Clinical Study Long-Term Outcome after Laparoscopic Bowel Resections for Deep Infiltrating Endometriosis: A Single-Center Experience after 900 Cases

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    Background. Laparoscopic bowel resections for endometriosis are safe and effective but only short-term follow-up has been evaluated. In the present study long-term outcome in terms of intestinal and urinary function, fertility, chronic pain, and recurrence was assessed. Materials and Methods. From January 2002 to December 2010 nine hundred patients underwent laparoscopic bowel resection for endometriosis, and on 774 (86%) a questionnaire was administered. Patients were divided into 3 groups on the strength of the operation date. Postoperative diarrhea, constipation, rectal bleeding, tenesmus, dyschezia, dysuria, dyspareunia, fertility, and recurrence of disease were assessed. Results. The median follow-up was 54 months (range 1-120). All the evaluated symptoms significantly improved over time, with = 0.0001 for dyspareunia, constipation, and pelvic pain and = 0.004 for diarrhea. Nonsignificant improvement was reported for dysuria and rectal bleeding (with = 0.452 and = 0.097, resp.). Conclusions. The present results confirm that bowel resections for endometriosis are correlated with an acceptable complication rate even at longterm follow-up and that symptoms significantly improve over time, except for rectal bleeding and dysuria, the latter associated with a neurological damage

    Characteristics and patterns of care of endometrial cancer before and during COVID-19 pandemic

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    Objective: Coronavirus disease 2019 (COVID-19) outbreak has correlated with the disruption of screening activities and diagnostic assessments. Endometrial cancer (EC) is one of the most common gynecological malignancies and it is often detected at an early stage, because it frequently produces symptoms. Here, we aim to investigate the impact of COVID-19 outbreak on patterns of presentation and treatment of EC patients. Methods: This is a retrospective study involving 54 centers in Italy. We evaluated patterns of presentation and treatment of EC patients before (period 1: March 1, 2019 to February 29, 2020) and during (period 2: April 1, 2020 to March 31, 2021) the COVID-19 outbreak. Results: Medical records of 5,164 EC patients have been retrieved: 2,718 and 2,446 women treated in period 1 and period 2, respectively. Surgery was the mainstay of treatment in both periods (p=0.356). Nodal assessment was omitted in 689 (27.3%) and 484 (21.2%) patients treated in period 1 and 2, respectively (p&lt;0.001). While, the prevalence of patients undergoing sentinel node mapping (with or without backup lymphadenectomy) has increased during the COVID-19 pandemic (46.7% in period 1 vs. 52.8% in period 2; p&lt;0.001). Overall, 1,280 (50.4%) and 1,021 (44.7%) patients had no adjuvant therapy in period 1 and 2, respectively (p&lt;0.001). Adjuvant therapy use has increased during COVID-19 pandemic (p&lt;0.001). Conclusion: Our data suggest that the COVID-19 pandemic had a significant impact on the characteristics and patterns of care of EC patients. These findings highlight the need to implement healthcare services during the pandemic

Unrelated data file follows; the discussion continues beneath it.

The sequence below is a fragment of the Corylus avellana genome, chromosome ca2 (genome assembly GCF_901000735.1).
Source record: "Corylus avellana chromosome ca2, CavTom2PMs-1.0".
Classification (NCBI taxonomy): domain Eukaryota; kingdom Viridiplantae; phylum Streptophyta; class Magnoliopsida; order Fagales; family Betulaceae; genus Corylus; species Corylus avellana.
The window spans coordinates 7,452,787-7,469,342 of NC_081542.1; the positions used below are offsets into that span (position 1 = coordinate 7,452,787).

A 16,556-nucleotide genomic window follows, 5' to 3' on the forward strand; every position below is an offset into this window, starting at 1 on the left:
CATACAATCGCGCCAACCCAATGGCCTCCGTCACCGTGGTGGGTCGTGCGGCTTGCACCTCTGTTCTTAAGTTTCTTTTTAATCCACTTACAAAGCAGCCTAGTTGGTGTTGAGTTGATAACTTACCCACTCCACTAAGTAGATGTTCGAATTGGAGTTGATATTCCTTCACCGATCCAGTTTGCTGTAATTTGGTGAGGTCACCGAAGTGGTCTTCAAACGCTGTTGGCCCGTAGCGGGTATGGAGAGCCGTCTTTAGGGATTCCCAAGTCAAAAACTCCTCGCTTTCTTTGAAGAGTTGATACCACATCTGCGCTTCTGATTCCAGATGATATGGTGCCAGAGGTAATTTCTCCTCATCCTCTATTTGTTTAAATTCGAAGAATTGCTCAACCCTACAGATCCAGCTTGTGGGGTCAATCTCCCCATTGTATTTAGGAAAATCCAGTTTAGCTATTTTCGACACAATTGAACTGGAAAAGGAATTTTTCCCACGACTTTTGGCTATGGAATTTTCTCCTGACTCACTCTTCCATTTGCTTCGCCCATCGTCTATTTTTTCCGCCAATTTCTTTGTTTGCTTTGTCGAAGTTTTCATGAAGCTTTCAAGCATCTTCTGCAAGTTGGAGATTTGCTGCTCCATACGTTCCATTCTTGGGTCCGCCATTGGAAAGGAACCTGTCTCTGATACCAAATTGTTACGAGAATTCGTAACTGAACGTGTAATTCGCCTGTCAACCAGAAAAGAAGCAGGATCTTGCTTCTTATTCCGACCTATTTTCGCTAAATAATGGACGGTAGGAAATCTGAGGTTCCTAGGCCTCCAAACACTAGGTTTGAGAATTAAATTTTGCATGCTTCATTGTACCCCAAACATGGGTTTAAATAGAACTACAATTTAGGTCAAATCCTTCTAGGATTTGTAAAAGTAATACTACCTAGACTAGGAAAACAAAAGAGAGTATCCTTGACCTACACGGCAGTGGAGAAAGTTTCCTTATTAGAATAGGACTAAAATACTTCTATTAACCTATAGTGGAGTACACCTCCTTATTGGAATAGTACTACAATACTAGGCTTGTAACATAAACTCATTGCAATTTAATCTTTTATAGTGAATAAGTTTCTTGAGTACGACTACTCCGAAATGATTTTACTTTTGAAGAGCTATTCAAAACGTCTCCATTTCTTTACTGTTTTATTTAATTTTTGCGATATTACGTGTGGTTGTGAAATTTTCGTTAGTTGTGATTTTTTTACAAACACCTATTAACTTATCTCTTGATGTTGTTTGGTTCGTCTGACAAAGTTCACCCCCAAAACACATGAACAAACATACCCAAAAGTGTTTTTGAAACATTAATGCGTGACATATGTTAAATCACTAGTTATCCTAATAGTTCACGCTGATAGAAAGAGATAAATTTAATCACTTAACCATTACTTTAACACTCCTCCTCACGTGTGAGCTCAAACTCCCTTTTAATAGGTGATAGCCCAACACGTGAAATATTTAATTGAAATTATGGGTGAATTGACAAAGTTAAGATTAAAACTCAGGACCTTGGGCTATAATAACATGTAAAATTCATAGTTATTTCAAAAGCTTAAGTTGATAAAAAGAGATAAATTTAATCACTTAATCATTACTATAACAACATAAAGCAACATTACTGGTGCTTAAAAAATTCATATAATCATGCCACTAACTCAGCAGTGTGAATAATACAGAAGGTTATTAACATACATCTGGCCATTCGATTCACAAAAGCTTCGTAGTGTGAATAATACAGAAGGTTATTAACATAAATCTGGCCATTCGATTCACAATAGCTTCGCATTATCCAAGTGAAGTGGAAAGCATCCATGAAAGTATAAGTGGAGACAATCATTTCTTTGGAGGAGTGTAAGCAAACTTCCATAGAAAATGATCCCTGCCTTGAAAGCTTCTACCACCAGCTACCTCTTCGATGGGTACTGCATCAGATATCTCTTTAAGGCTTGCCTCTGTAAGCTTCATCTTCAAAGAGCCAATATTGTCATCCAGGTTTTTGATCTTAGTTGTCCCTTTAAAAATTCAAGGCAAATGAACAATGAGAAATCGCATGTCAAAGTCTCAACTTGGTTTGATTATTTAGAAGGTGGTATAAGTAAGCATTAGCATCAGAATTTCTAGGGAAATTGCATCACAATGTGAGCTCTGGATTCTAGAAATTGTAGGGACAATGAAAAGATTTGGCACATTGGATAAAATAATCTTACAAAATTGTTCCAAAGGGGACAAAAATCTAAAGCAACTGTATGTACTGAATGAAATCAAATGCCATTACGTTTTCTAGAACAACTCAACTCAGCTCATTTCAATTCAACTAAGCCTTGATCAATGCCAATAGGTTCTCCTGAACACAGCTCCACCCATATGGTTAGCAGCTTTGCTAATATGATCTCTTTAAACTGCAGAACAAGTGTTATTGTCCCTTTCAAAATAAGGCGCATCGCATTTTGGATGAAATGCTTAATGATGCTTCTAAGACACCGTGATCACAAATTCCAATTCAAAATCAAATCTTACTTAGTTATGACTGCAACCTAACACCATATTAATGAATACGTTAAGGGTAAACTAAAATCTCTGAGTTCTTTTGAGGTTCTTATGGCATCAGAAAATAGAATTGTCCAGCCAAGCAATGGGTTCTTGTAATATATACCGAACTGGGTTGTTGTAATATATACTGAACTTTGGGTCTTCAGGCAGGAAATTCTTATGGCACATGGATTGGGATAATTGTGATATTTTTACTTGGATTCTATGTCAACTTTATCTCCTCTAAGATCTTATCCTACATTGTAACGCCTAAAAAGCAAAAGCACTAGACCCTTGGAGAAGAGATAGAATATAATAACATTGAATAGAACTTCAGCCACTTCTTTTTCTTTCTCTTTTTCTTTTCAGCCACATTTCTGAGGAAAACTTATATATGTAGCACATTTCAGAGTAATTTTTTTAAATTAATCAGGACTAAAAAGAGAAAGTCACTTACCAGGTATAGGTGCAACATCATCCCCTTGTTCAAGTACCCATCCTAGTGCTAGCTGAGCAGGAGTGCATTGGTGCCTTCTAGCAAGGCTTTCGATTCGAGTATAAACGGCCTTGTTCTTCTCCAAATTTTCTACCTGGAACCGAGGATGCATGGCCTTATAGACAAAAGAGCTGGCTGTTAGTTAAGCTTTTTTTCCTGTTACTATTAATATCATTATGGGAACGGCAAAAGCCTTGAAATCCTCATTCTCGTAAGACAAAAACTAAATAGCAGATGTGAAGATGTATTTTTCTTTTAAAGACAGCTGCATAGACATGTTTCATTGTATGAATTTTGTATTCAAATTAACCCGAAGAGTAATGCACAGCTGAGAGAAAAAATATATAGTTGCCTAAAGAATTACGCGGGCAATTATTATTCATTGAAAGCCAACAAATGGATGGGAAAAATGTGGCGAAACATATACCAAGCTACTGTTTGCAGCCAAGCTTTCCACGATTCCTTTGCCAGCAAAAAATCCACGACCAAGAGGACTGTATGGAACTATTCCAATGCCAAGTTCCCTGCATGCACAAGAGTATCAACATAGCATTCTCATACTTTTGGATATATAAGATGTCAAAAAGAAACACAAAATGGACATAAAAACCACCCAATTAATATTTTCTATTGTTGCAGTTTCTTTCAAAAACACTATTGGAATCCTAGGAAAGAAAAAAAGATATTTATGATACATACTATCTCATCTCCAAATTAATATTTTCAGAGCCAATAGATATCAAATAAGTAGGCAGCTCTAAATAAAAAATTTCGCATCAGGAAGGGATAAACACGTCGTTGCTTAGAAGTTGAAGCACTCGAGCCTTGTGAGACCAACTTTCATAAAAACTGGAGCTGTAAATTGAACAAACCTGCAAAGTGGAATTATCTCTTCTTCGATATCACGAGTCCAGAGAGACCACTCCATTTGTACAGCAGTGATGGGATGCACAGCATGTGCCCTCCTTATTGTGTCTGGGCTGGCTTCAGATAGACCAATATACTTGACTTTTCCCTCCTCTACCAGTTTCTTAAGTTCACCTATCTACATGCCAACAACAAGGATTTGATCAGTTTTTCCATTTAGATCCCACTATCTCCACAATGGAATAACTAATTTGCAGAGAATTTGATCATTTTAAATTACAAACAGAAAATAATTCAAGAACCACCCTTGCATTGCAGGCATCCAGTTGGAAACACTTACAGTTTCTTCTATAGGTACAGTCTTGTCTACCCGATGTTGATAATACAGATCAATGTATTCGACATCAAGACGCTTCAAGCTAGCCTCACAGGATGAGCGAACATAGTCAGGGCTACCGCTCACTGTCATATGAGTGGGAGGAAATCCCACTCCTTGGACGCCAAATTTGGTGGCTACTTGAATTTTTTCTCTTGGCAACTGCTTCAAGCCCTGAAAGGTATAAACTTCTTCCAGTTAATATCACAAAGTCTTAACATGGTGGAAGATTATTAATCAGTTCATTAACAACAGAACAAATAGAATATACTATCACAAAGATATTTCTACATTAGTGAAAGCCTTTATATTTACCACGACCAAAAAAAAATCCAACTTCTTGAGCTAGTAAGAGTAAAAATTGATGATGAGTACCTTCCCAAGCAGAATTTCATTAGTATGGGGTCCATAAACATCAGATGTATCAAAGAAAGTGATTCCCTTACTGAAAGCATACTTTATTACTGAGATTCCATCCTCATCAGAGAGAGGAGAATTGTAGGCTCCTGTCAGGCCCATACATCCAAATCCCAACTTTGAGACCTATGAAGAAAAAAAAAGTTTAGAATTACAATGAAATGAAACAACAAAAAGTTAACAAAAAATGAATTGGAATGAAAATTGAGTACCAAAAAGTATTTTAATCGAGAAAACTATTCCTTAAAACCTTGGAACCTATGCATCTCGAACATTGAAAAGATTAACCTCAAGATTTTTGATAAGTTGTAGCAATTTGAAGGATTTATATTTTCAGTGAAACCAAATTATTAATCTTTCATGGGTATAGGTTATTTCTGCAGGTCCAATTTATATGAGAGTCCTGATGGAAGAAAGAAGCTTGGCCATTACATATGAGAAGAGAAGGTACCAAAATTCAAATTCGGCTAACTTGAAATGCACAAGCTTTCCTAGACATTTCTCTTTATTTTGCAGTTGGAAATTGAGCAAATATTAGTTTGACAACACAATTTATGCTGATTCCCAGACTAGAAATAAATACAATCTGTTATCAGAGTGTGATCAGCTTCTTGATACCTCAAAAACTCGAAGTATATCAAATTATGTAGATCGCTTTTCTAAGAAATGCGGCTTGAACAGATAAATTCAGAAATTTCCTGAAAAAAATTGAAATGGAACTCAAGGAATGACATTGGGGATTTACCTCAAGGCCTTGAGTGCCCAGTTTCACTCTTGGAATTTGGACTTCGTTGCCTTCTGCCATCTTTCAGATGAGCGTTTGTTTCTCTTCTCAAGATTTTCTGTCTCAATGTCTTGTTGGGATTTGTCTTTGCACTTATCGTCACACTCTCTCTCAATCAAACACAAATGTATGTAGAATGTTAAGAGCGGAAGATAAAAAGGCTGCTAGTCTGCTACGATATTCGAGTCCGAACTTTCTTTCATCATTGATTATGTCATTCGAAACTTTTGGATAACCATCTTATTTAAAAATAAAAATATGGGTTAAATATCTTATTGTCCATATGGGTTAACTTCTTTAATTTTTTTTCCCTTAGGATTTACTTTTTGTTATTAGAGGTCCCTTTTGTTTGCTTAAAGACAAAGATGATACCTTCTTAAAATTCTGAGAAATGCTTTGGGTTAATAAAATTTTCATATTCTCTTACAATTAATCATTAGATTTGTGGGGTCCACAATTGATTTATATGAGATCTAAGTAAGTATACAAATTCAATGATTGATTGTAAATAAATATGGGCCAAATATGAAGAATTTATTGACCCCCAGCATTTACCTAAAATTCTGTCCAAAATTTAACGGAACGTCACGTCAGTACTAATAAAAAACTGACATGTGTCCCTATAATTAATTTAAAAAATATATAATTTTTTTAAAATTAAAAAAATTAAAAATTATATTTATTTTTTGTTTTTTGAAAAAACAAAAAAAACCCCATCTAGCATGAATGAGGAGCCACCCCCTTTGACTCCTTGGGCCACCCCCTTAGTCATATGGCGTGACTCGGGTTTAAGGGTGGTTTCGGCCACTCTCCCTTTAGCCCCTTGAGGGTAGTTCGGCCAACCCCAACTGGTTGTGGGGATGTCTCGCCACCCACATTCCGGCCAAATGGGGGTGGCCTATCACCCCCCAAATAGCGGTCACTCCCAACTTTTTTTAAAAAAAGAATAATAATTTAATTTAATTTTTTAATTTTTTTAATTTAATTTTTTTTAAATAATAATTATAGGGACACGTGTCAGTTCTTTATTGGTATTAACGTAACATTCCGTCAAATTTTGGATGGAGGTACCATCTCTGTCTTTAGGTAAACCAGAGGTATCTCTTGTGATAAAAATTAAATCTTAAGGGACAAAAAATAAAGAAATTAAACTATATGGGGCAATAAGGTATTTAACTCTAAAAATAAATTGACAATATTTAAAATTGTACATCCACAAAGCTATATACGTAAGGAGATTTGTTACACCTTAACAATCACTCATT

Practice patterns and 90-day treatment-related morbidity in early-stage cervical cancer

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    To evaluate the impact of the Laparoscopic Approach to Cervical Cancer (LACC) Trial on patterns of care and surgery-related morbidity in early-stage cervical cancer